Should You Talk to (Agile) Strangers?


In the past few years, I haven’t stopped thinking about what makes Agile work. The Agile Manifesto was written by masters in the field, and those ideas have stood the test of time. However, while the manifesto is quite rich in ideas, it’s still too vague for many. And others just do not know how to start the journey…

I had the opportunity to share some insights with the community at the Agile Tour events in Montreal and Quebec City. After years of thinking about how to get better at my (software development) craft, I tried to summarize what I had learned and turn it into two introductory workshops.

At the Montreal workshop, I invited people to think about what Agile brings to the table, its goals, and how it works. Of course, some code was involved. Otherwise, it wouldn’t be about Agility. It would be about Yet Another Process. Slides are available, though I doubt they would be useful to those who did not attend the workshop.

At the Quebec workshop, I invited teams to think about specific systemic problems they have at their workplace, and give some basic tools to solve them. The most important ones are to allocate time to LEARN and THINK FOR THEMSELVES. Those are the first steps to introducing changes. I promised to give some more material next week, so if you attended, watch your inbox!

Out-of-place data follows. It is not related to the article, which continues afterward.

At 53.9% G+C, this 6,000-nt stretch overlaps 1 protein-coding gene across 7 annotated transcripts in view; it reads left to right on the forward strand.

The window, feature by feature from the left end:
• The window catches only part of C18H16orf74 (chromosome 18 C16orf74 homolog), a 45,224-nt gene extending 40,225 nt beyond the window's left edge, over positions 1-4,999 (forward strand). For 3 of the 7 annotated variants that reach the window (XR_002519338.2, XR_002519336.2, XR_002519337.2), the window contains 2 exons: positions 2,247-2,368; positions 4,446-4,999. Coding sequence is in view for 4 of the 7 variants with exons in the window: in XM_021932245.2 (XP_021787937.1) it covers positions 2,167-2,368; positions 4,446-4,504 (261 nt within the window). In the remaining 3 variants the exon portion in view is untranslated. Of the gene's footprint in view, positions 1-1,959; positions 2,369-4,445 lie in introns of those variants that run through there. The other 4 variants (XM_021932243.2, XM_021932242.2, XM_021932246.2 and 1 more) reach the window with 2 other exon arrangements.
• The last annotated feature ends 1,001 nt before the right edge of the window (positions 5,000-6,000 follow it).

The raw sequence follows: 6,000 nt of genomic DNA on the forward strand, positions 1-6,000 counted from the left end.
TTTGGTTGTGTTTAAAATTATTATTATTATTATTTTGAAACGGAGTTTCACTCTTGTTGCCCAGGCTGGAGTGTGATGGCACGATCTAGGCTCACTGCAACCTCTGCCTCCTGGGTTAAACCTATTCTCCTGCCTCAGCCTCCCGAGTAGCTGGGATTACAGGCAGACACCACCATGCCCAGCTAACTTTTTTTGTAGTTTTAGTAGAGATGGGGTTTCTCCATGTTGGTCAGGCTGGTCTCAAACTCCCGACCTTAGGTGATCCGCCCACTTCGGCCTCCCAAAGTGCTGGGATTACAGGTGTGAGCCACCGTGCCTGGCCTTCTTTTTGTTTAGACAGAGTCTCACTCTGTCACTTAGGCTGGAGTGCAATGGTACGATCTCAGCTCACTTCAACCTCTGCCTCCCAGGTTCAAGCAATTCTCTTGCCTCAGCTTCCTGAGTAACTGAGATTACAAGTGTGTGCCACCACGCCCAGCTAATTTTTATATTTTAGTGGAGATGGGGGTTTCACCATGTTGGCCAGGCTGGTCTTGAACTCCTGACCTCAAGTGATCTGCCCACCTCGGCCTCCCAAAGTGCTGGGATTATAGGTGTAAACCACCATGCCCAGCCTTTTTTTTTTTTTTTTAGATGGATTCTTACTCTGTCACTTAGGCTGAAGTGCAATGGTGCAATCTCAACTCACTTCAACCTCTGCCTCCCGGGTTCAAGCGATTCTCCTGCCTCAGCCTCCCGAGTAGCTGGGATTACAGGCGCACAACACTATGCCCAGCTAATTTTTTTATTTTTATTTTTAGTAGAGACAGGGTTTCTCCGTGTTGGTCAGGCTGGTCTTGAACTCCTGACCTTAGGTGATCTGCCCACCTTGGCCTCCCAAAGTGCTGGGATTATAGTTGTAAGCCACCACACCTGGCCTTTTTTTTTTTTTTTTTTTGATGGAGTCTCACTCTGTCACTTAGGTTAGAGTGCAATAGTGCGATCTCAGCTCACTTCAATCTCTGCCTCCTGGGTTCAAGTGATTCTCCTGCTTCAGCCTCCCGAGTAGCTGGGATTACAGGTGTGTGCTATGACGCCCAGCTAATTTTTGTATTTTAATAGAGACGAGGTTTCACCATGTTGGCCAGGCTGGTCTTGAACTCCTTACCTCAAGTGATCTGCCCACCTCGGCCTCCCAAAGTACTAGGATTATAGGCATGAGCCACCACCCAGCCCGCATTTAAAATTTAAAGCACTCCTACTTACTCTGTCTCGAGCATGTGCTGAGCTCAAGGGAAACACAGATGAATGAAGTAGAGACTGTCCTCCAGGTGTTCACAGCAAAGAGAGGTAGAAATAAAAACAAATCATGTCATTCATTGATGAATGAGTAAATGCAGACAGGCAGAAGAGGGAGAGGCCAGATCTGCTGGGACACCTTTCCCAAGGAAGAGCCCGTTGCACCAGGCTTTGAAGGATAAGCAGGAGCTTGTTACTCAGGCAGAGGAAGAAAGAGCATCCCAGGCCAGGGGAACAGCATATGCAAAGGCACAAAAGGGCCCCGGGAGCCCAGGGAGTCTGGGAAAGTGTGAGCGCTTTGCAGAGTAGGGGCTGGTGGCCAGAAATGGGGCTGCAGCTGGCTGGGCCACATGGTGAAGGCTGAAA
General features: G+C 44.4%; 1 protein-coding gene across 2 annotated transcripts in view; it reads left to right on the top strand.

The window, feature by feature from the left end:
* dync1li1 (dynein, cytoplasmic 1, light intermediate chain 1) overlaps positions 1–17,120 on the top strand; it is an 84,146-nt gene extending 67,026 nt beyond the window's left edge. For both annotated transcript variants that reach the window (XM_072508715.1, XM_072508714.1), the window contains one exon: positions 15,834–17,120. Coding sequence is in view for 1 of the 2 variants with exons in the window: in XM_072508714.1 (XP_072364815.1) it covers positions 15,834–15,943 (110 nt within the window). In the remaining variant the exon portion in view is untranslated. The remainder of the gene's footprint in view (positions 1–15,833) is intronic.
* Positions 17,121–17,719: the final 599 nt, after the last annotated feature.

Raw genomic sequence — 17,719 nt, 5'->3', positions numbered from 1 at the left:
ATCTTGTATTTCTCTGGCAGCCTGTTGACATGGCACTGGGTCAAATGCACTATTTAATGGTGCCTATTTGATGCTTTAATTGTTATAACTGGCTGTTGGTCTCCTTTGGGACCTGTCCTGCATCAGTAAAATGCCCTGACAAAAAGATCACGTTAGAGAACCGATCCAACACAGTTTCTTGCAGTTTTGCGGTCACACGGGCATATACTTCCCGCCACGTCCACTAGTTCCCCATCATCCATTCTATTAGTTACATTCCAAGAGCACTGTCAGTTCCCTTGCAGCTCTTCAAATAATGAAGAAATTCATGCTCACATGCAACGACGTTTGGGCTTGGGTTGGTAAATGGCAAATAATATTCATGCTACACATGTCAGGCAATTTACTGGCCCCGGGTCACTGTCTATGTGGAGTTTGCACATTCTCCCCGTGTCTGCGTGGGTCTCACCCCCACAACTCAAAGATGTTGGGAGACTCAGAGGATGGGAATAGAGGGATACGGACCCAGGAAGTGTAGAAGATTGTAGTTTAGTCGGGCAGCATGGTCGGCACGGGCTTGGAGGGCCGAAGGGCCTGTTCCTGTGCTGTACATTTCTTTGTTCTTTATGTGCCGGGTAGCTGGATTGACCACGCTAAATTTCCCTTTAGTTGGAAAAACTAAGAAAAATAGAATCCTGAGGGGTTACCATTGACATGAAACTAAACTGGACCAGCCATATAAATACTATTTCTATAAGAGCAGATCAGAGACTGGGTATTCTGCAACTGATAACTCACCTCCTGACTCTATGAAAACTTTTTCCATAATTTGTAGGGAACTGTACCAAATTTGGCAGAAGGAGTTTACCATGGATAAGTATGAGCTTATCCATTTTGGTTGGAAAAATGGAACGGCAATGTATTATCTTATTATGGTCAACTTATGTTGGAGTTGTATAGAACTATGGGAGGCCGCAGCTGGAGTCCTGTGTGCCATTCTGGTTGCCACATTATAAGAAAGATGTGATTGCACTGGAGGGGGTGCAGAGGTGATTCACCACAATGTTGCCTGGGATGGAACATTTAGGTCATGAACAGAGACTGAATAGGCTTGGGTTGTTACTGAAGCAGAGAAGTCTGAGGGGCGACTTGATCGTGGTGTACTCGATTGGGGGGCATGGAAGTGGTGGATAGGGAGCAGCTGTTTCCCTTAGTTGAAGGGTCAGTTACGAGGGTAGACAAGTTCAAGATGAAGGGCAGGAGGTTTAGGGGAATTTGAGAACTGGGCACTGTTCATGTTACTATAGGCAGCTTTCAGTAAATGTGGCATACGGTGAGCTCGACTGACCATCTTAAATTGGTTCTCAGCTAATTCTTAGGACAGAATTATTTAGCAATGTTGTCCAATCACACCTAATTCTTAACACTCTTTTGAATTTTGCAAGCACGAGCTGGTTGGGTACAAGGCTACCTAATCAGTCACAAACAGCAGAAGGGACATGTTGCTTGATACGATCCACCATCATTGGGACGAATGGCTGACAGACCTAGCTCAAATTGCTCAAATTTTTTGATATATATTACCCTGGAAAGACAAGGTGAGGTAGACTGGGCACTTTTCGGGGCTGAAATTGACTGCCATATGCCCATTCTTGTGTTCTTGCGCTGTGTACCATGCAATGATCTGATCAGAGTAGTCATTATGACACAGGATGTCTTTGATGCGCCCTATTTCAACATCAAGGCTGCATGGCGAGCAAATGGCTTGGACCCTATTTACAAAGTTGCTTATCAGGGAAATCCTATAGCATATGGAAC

I would like to thank all the participants for their ideas and feedbacks. I would also like to thank the original creators of Agile Tour (http://www.agiletour.org), my fellow Agile Tour Montreal 2010 organizers and those of Quebec city. Thanks for the numerous positive tweets and blog posts..

And now, let’s get some rest.

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